Afraid of getting sunburnt when going swimming or diving? Before applying those enormous amounts of sun protectant lotion, try considering this new study, published in the journal Archives of Environmental Contamination and Toxicology, which found that there is a harmful element in sunscreens that can contribute to the destruction of coral reefs.
In about 3500 brands of sunscreen, the chemical element Oxybenzone, known to filter UV rays, is discovered to be a potential contributor to the death of new corals and deterioration of the old ones, especially in high concentrations.
The team led by Craig Downs revealed that the chemical's concentration is highest on famous beach destinations like Hawaii and the Caribbean. In fact, an estimated 6000 to 14000 tons of lotion wrap up the coral reef-inhabited stretch. Most of these reports have oxybenzone.
Some of the harmful effects of this specific ingredient include alteration of DNA, disturbances of endocrine, and extinction of corals. Furthermore, coral bleaching, an event whereby corals lose their colour by expelling algae, which is essential for their nutrition, is also aggravated.
For a concentration as low as 62 parts per trillion, that is, a drop of water in an Olympic-sized pool, it can already trigger hazardous effects. In Hawaii and the Caribbean, this amount is surprisingly 12-fold higher. This, according to Downs, might explain why young corals are no longer found in resort-crowded areas.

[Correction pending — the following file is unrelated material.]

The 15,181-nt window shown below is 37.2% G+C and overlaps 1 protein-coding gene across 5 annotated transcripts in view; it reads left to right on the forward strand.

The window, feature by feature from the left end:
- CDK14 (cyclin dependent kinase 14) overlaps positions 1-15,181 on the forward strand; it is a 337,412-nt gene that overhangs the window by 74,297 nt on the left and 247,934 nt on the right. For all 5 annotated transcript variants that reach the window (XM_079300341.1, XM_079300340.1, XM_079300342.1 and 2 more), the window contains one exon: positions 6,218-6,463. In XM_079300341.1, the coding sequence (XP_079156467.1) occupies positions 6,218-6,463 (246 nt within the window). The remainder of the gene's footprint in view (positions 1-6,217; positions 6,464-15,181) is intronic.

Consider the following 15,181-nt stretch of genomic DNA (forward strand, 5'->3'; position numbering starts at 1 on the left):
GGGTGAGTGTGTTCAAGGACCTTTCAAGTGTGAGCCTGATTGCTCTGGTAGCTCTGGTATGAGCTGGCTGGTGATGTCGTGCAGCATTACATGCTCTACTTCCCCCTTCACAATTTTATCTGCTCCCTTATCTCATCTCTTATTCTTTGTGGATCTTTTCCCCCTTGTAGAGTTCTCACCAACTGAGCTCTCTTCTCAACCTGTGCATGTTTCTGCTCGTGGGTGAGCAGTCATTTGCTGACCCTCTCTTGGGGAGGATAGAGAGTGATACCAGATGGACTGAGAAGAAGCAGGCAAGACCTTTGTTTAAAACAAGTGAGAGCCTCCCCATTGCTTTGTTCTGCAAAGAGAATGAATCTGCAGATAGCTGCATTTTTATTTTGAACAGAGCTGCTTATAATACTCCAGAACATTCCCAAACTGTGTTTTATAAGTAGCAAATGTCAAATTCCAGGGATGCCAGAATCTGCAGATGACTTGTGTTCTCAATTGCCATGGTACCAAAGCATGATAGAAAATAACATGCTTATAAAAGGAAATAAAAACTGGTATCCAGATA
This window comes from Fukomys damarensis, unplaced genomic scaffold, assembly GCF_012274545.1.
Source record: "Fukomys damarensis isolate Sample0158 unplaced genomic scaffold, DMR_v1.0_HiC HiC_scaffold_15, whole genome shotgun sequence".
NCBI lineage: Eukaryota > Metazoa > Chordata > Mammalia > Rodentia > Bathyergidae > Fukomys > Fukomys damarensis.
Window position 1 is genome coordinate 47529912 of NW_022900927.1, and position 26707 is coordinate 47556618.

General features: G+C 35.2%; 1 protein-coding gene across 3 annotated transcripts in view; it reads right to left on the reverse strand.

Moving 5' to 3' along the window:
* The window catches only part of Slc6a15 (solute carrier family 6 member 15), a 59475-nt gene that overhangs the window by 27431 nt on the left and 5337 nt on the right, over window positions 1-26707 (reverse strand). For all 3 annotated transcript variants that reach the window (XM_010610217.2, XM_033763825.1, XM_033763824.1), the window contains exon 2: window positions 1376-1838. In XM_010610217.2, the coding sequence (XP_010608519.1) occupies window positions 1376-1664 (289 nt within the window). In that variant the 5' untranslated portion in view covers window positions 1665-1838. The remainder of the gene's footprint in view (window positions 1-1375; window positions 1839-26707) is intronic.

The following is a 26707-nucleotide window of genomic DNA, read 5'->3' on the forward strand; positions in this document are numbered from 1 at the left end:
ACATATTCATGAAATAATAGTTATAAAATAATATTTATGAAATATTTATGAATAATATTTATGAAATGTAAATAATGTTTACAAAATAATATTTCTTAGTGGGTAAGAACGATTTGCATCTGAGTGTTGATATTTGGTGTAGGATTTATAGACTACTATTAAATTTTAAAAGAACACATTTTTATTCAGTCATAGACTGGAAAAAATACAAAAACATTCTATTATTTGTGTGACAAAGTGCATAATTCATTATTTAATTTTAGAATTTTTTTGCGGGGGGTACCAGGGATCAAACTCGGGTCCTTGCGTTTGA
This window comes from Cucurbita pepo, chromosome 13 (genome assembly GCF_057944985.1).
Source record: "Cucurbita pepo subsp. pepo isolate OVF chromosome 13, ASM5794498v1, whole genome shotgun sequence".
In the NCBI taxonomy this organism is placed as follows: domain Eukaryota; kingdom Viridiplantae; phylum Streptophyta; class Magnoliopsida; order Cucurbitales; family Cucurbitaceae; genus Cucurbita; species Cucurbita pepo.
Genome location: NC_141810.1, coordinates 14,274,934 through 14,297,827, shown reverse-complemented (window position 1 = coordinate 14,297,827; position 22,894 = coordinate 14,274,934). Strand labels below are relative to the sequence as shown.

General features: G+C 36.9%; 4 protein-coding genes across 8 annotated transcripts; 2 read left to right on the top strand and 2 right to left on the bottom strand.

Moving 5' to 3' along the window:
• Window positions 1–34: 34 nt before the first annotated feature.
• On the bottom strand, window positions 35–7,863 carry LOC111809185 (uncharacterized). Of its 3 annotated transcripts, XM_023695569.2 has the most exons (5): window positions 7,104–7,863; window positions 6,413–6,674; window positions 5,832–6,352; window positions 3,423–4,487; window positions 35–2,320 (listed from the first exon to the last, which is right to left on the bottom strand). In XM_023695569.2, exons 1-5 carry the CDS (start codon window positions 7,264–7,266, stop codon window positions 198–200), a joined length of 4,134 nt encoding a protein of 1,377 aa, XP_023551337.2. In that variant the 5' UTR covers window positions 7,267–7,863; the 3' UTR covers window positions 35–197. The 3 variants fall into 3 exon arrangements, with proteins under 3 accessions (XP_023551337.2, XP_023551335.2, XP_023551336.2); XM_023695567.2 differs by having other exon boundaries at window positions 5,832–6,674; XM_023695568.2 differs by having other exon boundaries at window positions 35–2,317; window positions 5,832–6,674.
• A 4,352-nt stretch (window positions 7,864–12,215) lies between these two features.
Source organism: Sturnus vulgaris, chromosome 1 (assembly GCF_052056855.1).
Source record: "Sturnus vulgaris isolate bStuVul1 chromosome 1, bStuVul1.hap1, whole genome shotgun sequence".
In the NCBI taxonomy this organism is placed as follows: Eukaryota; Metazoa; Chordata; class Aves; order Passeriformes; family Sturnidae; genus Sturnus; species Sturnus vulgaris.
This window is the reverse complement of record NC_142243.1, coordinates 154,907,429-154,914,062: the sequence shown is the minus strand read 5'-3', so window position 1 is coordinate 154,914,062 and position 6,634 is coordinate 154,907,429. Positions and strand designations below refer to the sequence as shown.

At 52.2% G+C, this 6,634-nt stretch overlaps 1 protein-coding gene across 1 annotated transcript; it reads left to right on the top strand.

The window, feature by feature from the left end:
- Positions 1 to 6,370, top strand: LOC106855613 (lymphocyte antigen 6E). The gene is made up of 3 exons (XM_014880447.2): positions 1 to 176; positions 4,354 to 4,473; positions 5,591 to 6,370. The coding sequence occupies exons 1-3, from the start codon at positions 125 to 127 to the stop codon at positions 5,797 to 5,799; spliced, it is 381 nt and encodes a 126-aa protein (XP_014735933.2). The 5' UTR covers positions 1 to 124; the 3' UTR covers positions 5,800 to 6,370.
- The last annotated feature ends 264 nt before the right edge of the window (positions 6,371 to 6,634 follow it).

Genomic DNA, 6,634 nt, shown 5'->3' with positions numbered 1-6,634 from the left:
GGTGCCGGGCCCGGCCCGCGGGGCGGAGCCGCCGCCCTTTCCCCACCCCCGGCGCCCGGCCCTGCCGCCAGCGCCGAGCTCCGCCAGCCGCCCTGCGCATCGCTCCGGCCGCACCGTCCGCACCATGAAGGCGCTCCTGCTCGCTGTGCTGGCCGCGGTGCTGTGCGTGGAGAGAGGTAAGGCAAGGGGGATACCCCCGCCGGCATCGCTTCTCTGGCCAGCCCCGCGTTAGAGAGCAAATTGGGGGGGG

"Any small effort to reduce oxybenzone pollution could mean that a coral reef survives a long, hot summer, or that a degraded area recovers. Everyone wants to build coral nurseries for reef restoration, but this will achieve little if the factors that originally killed off the reef remain or intensify in the environment," Downs said.
How can we help protect these valuable resources then?
"Wear rash guards or scuba wetsuits and skip all the hygienic products when you go diving," John Fauth, a professor from the University of Central Florida and a diver, advised beach lovers. "If we could do it for a week at a time, people can certainly forgo it for a few hours to help protect these reefs for our children and their children to see."